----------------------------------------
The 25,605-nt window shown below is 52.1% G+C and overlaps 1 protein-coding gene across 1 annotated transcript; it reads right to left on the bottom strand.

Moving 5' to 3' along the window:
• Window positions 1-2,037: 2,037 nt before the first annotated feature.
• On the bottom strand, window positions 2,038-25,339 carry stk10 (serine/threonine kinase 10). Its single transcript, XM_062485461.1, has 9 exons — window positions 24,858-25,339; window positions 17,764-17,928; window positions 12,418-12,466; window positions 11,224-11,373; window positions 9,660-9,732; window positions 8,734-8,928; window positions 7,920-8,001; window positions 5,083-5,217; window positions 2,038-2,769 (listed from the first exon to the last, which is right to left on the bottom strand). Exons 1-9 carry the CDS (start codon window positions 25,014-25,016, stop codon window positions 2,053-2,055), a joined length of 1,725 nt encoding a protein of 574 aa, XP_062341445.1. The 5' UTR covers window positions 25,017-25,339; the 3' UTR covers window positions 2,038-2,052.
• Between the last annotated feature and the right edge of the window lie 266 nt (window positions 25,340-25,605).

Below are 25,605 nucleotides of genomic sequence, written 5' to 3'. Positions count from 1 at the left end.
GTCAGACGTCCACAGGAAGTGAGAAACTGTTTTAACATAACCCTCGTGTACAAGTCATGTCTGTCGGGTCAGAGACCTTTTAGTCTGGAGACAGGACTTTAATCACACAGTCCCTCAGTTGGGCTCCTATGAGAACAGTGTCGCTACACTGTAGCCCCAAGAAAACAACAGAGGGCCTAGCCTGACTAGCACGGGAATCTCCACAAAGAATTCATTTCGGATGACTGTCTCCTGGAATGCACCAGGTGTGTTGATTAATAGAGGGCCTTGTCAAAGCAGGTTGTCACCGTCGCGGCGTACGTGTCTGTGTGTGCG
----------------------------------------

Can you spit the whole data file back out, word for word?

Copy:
The 25,605-nt window shown below is 52.1% G+C and overlaps 1 protein-coding gene across 1 annotated transcript; it reads right to left on the bottom strand.

Moving 5' to 3' along the window:
• Window positions 1-2,037: 2,037 nt before the first annotated feature.
• On the bottom strand, window positions 2,038-25,339 carry stk10 (serine/threonine kinase 10). Its single transcript, XM_062485461.1, has 9 exons — window positions 24,858-25,339; window positions 17,764-17,928; window positions 12,418-12,466; window positions 11,224-11,373; window positions 9,660-9,732; window positions 8,734-8,928; window positions 7,920-8,001; window positions 5,083-5,217; window positions 2,038-2,769 (listed from the first exon to the last, which is right to left on the bottom strand). Exons 1-9 carry the CDS (start codon window positions 25,014-25,016, stop codon window positions 2,053-2,055), a joined length of 1,725 nt encoding a protein of 574 aa, XP_062341445.1. The 5' UTR covers window positions 25,017-25,339; the 3' UTR covers window positions 2,038-2,052.
• Between the last annotated feature and the right edge of the window lie 266 nt (window positions 25,340-25,605).

Below are 25,605 nucleotides of genomic sequence, written 5' to 3'. Positions count from 1 at the left end.
GTCAGACGTCCACAGGAAGTGAGAAACTGTTTTAACATAACCCTCGTGTACAAGTCATGTCTGTCGGGTCAGAGACCTTTTAGTCTGGAGACAGGACTTTAATCACACAGTCCCTCAGTTGGGCTCCTATGAGAACAGTGTCGCTACACTGTAGCCCCAAGAAAACAACAGAGGGCCTAGCCTGACTAGCACGGGAATCTCCACAAAGAATTCATTTCGGATGACTGTCTCCTGGAATGCACCAGGTGTGTTGATTAATAGAGGGCCTTGTCAAAGCAGGTTGTCACCGTCGCGGCGTACGTGTCTGTGTGTGCG